While his last Oscar nod was nearly 10 years ago in 2006 for Brokeback Mountain, Jake Gyllenhaal is churning out award-worthy performances, one after the other. From 2014's Nightcrawler, 2013's Prisoners, and 2012's End of Watch, every year is another Gyllenhaal slam dunk, or as Jean-MarcVallée, the director of the actor's latest project, Demolition, calls it, "The Jake Quake." Opening to a packed house at Toronto International Film Festival's opening night, Demolition "is my most rock n' roll film to date," the director boasts. "It's edgy, it's irreverent, provocative, and always deeply moving. Choosing your film is choosing your lifestyle. I wanted to do it badly," he says of Demolition.
"It's about a guy who doesn't know how he feels because he's been locked in convention for so long," says the bearded actor of his role as a man dealing (or not dealing) with the death of his wife. "A lot of times with an actor there's a... vanity... but with [Marc-Jean] you walk to set and you go in your trailer, put on your wardrobe, no makeup — nothing — and you arrive at set at 6, you shoot at 6:05," he explains. "There was no time for the brain to be involved in the process. Actors and directors spend so much time talking about how it's a dance, but it's literally a dance on his set."
And the Everest actor is speaking quite literally. Perhaps the most memorable scenes from the film, which doesn't hit theaters until April, are of Gyllenhaal dancing through the streets and subways of New York City. It's, in a word, glorious. "[Jean-Marc] made me this iPod and I didn't know any of the songs on it. He never showed it to me until I was supposed to start dancing," he admits. "I was always looking on the schedule as to when the dancing was going to be because I was terrified. I wasn't looking forward to the go, but as soon as the doors open... [Jean-Marc's] like, 'You ready to dance?' and I was like 'Oh shit!' and I started dancing among all the commuters. By the end I didn't want to stop... and he had to stop me."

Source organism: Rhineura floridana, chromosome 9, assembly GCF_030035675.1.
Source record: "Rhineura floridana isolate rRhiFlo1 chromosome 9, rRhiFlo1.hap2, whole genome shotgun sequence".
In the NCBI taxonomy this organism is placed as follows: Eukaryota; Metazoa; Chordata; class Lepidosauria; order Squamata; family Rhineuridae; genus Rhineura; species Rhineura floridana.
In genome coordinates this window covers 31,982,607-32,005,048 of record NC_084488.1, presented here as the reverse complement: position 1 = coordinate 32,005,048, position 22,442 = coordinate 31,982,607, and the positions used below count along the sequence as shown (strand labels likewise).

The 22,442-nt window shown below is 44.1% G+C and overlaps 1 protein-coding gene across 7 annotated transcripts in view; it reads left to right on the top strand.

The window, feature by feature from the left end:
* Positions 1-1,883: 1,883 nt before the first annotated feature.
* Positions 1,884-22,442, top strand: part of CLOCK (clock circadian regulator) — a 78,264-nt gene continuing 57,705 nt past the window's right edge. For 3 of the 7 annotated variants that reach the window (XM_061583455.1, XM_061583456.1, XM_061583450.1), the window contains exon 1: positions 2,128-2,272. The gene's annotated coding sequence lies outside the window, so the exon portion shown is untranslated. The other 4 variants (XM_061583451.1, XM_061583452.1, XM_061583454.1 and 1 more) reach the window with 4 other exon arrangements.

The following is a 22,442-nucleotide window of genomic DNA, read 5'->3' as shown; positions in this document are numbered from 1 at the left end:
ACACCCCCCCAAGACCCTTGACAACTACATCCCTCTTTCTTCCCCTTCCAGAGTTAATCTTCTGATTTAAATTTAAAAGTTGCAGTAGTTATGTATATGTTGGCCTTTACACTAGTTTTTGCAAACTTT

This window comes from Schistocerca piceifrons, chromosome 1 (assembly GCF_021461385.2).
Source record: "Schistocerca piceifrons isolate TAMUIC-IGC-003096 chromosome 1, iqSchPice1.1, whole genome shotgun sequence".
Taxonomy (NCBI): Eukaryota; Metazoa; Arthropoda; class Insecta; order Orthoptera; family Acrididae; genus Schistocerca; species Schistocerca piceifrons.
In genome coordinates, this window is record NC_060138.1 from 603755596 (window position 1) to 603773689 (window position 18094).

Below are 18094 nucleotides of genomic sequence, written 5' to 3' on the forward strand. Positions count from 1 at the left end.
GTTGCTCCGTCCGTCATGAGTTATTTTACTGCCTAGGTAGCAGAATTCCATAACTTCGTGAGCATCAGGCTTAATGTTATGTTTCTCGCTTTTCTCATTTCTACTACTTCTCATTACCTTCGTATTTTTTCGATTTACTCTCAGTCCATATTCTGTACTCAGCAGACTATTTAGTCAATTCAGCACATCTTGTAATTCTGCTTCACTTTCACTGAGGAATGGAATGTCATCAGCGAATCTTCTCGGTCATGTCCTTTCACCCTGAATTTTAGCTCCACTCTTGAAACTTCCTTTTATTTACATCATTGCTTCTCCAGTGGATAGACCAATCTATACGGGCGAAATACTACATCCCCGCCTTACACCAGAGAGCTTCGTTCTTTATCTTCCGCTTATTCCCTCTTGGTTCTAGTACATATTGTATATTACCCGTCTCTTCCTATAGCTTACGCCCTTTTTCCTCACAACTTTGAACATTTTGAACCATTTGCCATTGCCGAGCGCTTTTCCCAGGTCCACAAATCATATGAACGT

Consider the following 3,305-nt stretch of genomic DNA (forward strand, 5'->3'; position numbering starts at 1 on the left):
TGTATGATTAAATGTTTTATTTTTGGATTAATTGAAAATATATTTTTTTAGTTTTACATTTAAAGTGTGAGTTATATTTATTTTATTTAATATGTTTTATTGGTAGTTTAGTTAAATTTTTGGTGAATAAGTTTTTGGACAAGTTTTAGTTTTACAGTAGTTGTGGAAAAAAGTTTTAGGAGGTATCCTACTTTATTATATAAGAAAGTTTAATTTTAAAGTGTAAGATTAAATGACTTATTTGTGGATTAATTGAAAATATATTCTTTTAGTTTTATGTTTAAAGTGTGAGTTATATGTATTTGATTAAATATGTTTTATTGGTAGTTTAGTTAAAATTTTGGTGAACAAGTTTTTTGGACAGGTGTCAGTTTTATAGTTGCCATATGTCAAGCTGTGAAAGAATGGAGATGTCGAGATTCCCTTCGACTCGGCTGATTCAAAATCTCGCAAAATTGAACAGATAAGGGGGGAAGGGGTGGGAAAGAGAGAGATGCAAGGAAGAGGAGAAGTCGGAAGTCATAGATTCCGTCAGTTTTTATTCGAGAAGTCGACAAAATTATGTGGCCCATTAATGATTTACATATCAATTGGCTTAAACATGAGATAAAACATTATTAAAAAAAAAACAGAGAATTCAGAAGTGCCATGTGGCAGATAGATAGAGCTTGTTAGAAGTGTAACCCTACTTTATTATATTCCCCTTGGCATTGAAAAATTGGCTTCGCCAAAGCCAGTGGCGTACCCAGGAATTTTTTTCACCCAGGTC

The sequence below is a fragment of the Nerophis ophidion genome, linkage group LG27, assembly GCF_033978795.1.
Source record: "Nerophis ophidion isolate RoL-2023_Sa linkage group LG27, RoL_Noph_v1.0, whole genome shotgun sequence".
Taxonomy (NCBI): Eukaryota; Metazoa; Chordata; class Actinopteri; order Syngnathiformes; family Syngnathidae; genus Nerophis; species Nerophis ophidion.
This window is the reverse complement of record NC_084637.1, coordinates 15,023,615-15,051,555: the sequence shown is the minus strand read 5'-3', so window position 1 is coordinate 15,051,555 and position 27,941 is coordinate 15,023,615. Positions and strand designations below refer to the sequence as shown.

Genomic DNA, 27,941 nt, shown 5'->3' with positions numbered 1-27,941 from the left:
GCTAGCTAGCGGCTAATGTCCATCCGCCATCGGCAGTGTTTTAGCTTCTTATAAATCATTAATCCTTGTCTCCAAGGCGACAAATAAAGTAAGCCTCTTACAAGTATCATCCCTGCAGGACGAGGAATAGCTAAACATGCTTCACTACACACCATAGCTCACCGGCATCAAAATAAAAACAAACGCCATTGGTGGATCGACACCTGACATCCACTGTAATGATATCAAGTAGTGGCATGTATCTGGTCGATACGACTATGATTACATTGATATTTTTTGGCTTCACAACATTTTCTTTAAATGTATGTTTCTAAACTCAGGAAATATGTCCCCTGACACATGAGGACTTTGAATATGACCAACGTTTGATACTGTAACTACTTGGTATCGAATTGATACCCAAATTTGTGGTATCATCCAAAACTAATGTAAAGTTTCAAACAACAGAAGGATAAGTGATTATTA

Another unforgettable moment is when Gyllenhaal and his then 13-year-old co-star, Judah Lewis, rip apart a house that was built specifically for them to destroy. "We destroyed the house ourselves. [Jean-Marc] also destroyed a couple things," Gyllenhaal says with a grin. "He really looked forward to breaking some windows."
The writer of the script, Bryan Sipe, got his inspiration for the film's narrative from a background in construction. "I used to do demolition work, and I remember being in these burned out houses. People walk away from a fire, their furniture is there, their clothes are there..." he says. "I never understood how things were put together, but once I was able to pull it all apart... I couldn't build it, but I got it. My writer brain was already processing that analogy."
Gyllenhaal sums up the film, which addresses how people grieve in different ways, with this pearl: "Feelings don't come when we expect them to," he says. "It takes a keen eye to see what [Jean-Marc] is trying to do. It's not telling you the obvious in a conventional way, and that's beautiful because that's how we walk through life."
Demolition hits theaters April 8, 2016. Watch the trailer below:
Images: FOX Searchlight; YouTube